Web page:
The Witch (2015) is a primal horror film rooted in fear and superstition, and there is no shortage of either in early 17th century New England, where a devout Puritan father has taken his family to start a new life. Adding to the general hardship of British village folk carving a new colony out of a frontier of deep forests an ocean away from their European birthplace, this family is banished from the protected village. The religious devotion of pious father William (Ralph Ineson) is so absolute that he challenges the elders and refuses to repent. The irony that this sect left England to escape religious persecution is lost on them all, but then it’s not really what the film is about.
“We will conquer this wilderness, it will not consume us,” William proclaims as they march away from the last outpost of European civilization in their world. He is pious, yes, but he’s also devoted to his family, protective and even loving in his emotionally restrained way, and he creates a home at the edge of a forest that seems to grow darker and more ominous with each calamity. The crops don’t just fail, they turn black as if cursed. The adorable goats turn aggressive and their bleets and baas begin to sound ominous. Then an infant disappears in an innocent game of peekaboo played by apple-cheeked Thomasin (Anya Taylor-Joy), the family’s eldest daughter. It’s simply gone with no earthly explanation, at least not as experienced through their perspective. The isolation takes its toll on the homesick mother (Kate Dickie), who becomes increasingly drawn and disconnected as she pines for her English life, and failing crops and dying livestock send Father and son Caleb (Harvey Scrimshaw) deeper and deeper into the forest for food. It turns a tough, trying existence into the trials of Job reimagined as a horror movie. Or perhaps a Grimm fairy tale. The film is, after all, subtitled “A New England Folktale.”
Thomasin is coming of age, as they say, becoming a young woman and given more family responsibility without accompanying respect. Sexuality is very much a presence here, though it is never talked about or acted upon, which makes even thinking about it something shameful to be repressed. Clearly these kids won’t be getting the sex talk.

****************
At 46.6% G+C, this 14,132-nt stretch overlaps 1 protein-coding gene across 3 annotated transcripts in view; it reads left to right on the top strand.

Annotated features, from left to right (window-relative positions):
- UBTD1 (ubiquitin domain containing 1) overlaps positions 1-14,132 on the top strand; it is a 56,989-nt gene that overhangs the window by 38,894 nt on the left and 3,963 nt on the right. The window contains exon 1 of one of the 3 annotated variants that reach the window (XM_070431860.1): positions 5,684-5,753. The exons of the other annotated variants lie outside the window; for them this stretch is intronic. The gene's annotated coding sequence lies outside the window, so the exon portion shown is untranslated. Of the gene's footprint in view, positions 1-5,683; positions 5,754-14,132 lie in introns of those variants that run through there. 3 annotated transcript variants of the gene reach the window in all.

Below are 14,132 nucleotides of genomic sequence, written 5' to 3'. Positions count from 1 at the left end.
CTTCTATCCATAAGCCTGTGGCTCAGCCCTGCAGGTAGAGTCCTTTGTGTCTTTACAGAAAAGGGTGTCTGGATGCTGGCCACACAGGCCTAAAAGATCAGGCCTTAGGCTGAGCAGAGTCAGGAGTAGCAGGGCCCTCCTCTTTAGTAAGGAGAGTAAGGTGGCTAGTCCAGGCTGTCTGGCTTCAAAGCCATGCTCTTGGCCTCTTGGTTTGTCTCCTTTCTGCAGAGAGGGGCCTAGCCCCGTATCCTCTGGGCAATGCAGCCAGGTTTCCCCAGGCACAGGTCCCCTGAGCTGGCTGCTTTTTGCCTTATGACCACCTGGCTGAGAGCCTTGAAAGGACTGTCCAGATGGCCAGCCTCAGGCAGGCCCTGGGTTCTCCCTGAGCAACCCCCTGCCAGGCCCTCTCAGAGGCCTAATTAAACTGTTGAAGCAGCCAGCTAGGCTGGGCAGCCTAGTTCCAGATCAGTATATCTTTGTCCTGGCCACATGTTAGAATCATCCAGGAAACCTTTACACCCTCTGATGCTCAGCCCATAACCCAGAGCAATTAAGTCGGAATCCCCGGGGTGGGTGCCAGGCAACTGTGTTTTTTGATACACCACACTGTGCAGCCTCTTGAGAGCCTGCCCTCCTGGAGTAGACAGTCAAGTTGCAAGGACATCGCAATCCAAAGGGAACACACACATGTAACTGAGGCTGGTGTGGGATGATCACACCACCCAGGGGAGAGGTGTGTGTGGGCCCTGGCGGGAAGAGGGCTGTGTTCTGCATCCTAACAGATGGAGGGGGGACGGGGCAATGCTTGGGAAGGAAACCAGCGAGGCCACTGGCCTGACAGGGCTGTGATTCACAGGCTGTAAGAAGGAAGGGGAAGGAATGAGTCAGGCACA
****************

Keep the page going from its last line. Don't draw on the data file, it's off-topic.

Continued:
Filmmaker Robert Eggers drew upon journals and other records of the era for his screenplay, which gives the archaic language a quality both alien and organic, and painstaking recreates the texture of their world, from the heavy, rough clothing to the Spartan home. He shoots with natural light, which makes the shadowy interiors of the rough-hewn cabin of a home gloomy even in daylight and reduced to pools of visibility at night with only candles and lamps to light the rooms. Set against that realism are visions of a forest witch preying upon the vulnerable family (real or simply the nightmares of a family clutching for explanations?) and the creepy games of the young children, who taunt Thomason with nursery rhyme curses and name the family goat Black William and proclaim it a demon. In a world where the devil is every bit as real as God, it gets under the skin of the characters. And the audience too.
The horrors are very real, just not necessarily literal, and the film suffered a backlash from a contingency of horror fans reacting to rave reviews with complaints that it wasn’t scary. And if you’re looking for more traditional shocks or scares, this isn’t going to deliver. This is more ambiguous and all the more compelling for it. It’s not easily dismissed after the credits roll. It’s dark and spooky and suggestive and at times genuinely terrifying, and it leaves you wondering just how much belief guides our perceptions.
Also on DVD and Blu-ray with director commentary, a featurette, and a panel Q&A on the Salem Witch trials. The Blu-ray also features a bonus Ultraviolent Digital HD copy of the film.
The Witch [DVD + Digital]
The Witch [Blu-ray + Digital HD]